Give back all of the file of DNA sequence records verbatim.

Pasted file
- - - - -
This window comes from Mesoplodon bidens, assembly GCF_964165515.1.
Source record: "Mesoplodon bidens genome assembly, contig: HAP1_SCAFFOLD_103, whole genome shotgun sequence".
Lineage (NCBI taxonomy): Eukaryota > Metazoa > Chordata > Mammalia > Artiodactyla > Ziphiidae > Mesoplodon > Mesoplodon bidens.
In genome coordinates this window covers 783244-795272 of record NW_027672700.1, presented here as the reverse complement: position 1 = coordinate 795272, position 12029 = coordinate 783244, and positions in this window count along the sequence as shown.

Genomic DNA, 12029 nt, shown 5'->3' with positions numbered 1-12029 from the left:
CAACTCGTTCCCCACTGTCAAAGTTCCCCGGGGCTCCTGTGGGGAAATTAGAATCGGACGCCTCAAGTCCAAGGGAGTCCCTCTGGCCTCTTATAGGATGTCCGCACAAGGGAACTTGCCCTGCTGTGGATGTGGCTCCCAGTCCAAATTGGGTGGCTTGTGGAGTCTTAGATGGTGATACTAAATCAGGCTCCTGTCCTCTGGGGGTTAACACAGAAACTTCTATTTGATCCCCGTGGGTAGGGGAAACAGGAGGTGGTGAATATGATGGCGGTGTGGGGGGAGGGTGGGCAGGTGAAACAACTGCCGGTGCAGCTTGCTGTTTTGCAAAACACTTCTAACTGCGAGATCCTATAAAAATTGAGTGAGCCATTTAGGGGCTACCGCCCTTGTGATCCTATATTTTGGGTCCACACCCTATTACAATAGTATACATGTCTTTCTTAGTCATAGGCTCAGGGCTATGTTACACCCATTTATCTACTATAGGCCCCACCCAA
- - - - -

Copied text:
This window comes from Mesoplodon bidens, assembly GCF_964165515.1.
Source record: "Mesoplodon bidens genome assembly, contig: HAP1_SCAFFOLD_103, whole genome shotgun sequence".
Lineage (NCBI taxonomy): Eukaryota > Metazoa > Chordata > Mammalia > Artiodactyla > Ziphiidae > Mesoplodon > Mesoplodon bidens.
In genome coordinates this window covers 783244-795272 of record NW_027672700.1, presented here as the reverse complement: position 1 = coordinate 795272, position 12029 = coordinate 783244, and positions in this window count along the sequence as shown.

Genomic DNA, 12029 nt, shown 5'->3' with positions numbered 1-12029 from the left:
CAACTCGTTCCCCACTGTCAAAGTTCCCCGGGGCTCCTGTGGGGAAATTAGAATCGGACGCCTCAAGTCCAAGGGAGTCCCTCTGGCCTCTTATAGGATGTCCGCACAAGGGAACTTGCCCTGCTGTGGATGTGGCTCCCAGTCCAAATTGGGTGGCTTGTGGAGTCTTAGATGGTGATACTAAATCAGGCTCCTGTCCTCTGGGGGTTAACACAGAAACTTCTATTTGATCCCCGTGGGTAGGGGAAACAGGAGGTGGTGAATATGATGGCGGTGTGGGGGGAGGGTGGGCAGGTGAAACAACTGCCGGTGCAGCTTGCTGTTTTGCAAAACACTTCTAACTGCGAGATCCTATAAAAATTGAGTGAGCCATTTAGGGGCTACCGCCCTTGTGATCCTATATTTTGGGTCCACACCCTATTACAATAGTATACATGTCTTTCTTAGTCATAGGCTCAGGGCTATGTTACACCCATTTATCTACTATAGGCCCCACCCAA